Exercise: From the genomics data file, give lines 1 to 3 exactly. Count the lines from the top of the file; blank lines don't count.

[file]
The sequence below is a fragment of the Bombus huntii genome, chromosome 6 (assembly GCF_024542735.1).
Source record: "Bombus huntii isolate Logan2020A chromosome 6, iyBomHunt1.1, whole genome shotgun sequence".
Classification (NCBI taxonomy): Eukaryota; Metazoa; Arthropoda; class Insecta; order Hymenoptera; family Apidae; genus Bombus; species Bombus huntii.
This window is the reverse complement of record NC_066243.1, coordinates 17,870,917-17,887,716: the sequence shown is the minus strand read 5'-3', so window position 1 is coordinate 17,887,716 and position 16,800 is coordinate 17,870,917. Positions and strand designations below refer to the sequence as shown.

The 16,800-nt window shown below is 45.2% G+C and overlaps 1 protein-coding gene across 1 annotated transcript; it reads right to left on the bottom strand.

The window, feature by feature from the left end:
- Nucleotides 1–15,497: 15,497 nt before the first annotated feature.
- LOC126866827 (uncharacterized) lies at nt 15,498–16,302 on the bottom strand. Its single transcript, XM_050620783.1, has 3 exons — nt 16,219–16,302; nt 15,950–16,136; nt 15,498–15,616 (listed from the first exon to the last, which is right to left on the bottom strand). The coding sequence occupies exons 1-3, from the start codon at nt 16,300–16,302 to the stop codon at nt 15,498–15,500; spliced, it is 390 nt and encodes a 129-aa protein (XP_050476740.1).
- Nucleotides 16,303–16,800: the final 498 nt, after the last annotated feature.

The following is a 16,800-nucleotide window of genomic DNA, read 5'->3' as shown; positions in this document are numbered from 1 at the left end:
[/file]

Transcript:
The sequence below is a fragment of the Bombus huntii genome, chromosome 6 (assembly GCF_024542735.1).
Source record: "Bombus huntii isolate Logan2020A chromosome 6, iyBomHunt1.1, whole genome shotgun sequence".
Classification (NCBI taxonomy): Eukaryota; Metazoa; Arthropoda; class Insecta; order Hymenoptera; family Apidae; genus Bombus; species Bombus huntii.